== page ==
A View from Erica Naone
Examining Chinese Internet Censorship
In testimony to the U.S. government, the University of Toronto’s Ronald Deibert looks ahead to censorship during the Beijing Olympics and analyzes the current state of censorship in China.
At the Beijing Olympics, foreign journalists may encounter systems designed to give the false appearance that Chinese Internet controls are minimal, according to Ronald Deibert, an associate professor of political science and director of the Citizen Lab at the Munk Centre for International Studies at the University of Toronto. Today, Deibert, whose research group makes the censorship-circumvention tool Psiphon, will address the Beijing Olympics and other issues related to Chinese censorship in testimony to the U.S. China Economic and Security Review Commission in Washington, DC, as part of a hearing on access to information and media control in China.
From his testimony:
“There is considerable speculation as to how the Chinese government will deal with Internet controls during the upcoming Olympic games in Beijing. At least 30,000 foreign journalists are accredited to the Olympic games, and Beijing is contractually obliged to the International Olympic Committee to provide free Internet access for them. How and whether that will be accomplished is so far unknown, but there are several possible scenarios short of the unlikely rolling back of all filters. For example, China may reduce or eliminate controls over access to popular English language websites, news services, and blogging platforms, while keeping in place or even enhancing filters on the local language equivalents. This policy would give outsiders the impression that restrictions are minimal while targeting those sources of information that matter most for domestic policy. Already there is evidence that such a policy has begun, with long-standing restrictions on the English language version of the BBC news now lifted while the Chinese version of BBC remains inaccessible to users in China. China may also set aside a block of IP addresses for journalists that the routers will ignore; it is unclear, however, how that system would work for journalists accessing the Internet through multiple locations while traveling, such as in Internet cafes outside of official Olympic sites. Whatever method is ultimately employed, it seems highly probable that after the Olympics the controls will return to the status quo ante. Journalists covering the Olympic games would do well to come prepared with a reliable circumvention method and a list of banned Chinese language websites to check for accessibility.”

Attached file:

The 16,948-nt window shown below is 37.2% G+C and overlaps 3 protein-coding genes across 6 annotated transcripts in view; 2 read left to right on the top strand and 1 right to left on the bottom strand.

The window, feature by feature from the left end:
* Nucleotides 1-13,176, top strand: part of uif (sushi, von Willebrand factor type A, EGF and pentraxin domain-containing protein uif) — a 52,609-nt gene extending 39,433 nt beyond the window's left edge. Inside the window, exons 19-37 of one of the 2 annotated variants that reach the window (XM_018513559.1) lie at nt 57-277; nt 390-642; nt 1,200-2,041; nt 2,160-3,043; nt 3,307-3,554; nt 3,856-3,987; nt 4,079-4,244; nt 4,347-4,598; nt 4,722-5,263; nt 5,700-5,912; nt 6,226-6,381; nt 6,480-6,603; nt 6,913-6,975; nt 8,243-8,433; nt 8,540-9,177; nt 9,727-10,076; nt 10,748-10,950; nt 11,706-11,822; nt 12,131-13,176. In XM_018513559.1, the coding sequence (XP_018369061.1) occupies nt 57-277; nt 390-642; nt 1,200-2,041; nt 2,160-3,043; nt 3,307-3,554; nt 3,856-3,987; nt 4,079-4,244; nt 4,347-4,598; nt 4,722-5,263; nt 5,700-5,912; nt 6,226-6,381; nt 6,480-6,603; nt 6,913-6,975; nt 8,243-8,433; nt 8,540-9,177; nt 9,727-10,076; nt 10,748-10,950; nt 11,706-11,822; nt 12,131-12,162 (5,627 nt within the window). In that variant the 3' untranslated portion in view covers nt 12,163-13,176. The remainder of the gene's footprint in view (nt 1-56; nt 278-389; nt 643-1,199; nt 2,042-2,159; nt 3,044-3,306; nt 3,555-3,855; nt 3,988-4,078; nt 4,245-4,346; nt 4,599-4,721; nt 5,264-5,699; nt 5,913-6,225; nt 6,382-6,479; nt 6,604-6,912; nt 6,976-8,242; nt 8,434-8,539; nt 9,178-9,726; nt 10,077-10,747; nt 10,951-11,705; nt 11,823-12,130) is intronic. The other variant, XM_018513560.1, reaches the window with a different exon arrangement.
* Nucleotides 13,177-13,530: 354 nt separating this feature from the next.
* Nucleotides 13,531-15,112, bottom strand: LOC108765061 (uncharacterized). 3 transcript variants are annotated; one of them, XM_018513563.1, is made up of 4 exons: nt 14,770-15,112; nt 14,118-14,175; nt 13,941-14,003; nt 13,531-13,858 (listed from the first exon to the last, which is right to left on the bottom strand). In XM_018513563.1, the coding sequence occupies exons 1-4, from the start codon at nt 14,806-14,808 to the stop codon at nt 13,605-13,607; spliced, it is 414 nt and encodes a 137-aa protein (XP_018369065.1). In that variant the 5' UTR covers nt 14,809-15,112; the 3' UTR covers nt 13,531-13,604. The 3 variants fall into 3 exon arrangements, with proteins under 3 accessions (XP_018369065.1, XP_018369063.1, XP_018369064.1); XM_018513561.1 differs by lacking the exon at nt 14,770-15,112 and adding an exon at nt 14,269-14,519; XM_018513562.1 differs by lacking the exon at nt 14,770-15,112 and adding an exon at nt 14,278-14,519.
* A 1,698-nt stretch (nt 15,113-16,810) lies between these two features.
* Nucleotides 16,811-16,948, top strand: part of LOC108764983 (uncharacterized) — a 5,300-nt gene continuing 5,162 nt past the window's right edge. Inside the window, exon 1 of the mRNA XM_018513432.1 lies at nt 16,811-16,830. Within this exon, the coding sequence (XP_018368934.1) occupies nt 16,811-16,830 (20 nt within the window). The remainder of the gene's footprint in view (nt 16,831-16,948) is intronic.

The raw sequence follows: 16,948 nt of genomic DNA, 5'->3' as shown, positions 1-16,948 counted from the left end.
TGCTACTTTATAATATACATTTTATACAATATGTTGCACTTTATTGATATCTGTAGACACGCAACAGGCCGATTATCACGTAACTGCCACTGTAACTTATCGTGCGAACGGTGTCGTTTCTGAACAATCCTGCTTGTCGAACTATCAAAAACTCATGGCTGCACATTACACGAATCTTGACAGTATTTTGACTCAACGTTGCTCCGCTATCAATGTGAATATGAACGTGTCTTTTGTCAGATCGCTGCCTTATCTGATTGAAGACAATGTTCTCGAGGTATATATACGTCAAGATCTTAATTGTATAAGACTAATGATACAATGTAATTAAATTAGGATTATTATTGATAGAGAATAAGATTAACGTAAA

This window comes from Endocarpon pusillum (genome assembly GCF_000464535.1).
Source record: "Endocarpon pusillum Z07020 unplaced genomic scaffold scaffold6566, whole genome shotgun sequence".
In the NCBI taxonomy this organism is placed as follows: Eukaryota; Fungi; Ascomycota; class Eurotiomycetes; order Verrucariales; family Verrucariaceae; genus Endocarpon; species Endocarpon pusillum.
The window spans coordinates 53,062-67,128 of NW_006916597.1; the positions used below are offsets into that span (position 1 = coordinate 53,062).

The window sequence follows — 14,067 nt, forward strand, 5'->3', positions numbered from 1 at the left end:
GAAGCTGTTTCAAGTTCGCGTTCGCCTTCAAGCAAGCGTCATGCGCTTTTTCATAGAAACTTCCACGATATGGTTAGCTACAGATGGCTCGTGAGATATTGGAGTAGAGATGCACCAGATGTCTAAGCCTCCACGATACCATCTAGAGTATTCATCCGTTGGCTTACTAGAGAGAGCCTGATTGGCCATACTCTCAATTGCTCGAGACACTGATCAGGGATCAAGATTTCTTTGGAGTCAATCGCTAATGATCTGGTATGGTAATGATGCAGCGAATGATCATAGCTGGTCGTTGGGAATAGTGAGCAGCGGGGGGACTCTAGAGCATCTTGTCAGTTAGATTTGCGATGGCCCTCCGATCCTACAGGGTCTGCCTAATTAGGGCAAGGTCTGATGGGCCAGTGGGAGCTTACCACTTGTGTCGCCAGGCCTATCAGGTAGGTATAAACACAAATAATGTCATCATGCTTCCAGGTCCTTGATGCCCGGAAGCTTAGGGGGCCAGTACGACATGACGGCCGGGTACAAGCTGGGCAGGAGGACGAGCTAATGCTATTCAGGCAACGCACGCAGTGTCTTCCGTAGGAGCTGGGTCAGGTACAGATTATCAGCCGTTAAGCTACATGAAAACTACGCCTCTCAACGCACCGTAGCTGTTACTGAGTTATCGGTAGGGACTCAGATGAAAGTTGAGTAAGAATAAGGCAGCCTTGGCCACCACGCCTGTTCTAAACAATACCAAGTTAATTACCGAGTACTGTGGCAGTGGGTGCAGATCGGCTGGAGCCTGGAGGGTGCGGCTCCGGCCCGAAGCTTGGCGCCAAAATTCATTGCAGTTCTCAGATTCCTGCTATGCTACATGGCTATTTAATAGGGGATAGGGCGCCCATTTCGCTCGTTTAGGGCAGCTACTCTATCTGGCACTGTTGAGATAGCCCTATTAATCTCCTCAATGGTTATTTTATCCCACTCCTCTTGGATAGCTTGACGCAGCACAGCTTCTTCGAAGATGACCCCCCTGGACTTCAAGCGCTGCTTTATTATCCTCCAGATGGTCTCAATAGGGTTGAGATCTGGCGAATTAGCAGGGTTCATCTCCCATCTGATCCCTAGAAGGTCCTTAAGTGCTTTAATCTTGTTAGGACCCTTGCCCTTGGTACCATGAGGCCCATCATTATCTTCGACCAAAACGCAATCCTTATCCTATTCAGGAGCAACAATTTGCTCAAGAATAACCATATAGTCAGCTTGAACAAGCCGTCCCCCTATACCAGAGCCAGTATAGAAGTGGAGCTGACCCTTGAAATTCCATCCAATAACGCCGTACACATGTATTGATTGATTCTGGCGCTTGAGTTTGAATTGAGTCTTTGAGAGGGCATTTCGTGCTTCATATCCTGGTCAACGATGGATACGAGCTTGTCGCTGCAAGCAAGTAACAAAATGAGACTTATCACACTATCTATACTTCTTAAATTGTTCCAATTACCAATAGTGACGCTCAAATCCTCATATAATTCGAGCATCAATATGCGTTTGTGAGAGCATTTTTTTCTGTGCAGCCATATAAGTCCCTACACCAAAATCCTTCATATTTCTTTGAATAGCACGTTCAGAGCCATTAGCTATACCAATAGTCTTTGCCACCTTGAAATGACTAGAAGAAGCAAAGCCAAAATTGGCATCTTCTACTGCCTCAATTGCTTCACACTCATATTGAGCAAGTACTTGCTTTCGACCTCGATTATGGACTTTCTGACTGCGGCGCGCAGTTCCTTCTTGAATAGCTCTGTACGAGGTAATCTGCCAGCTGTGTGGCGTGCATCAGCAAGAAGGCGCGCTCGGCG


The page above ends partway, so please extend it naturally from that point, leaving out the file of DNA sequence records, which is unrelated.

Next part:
Deibert’s full testimony, which also addresses ethical compromises made by U.S. companies operating in China and the basic methods by which the Chinese government controls the Internet, is available for download here.
Become an MIT Technology Review Insider for in-depth analysis and unparalleled perspective.Subscribe today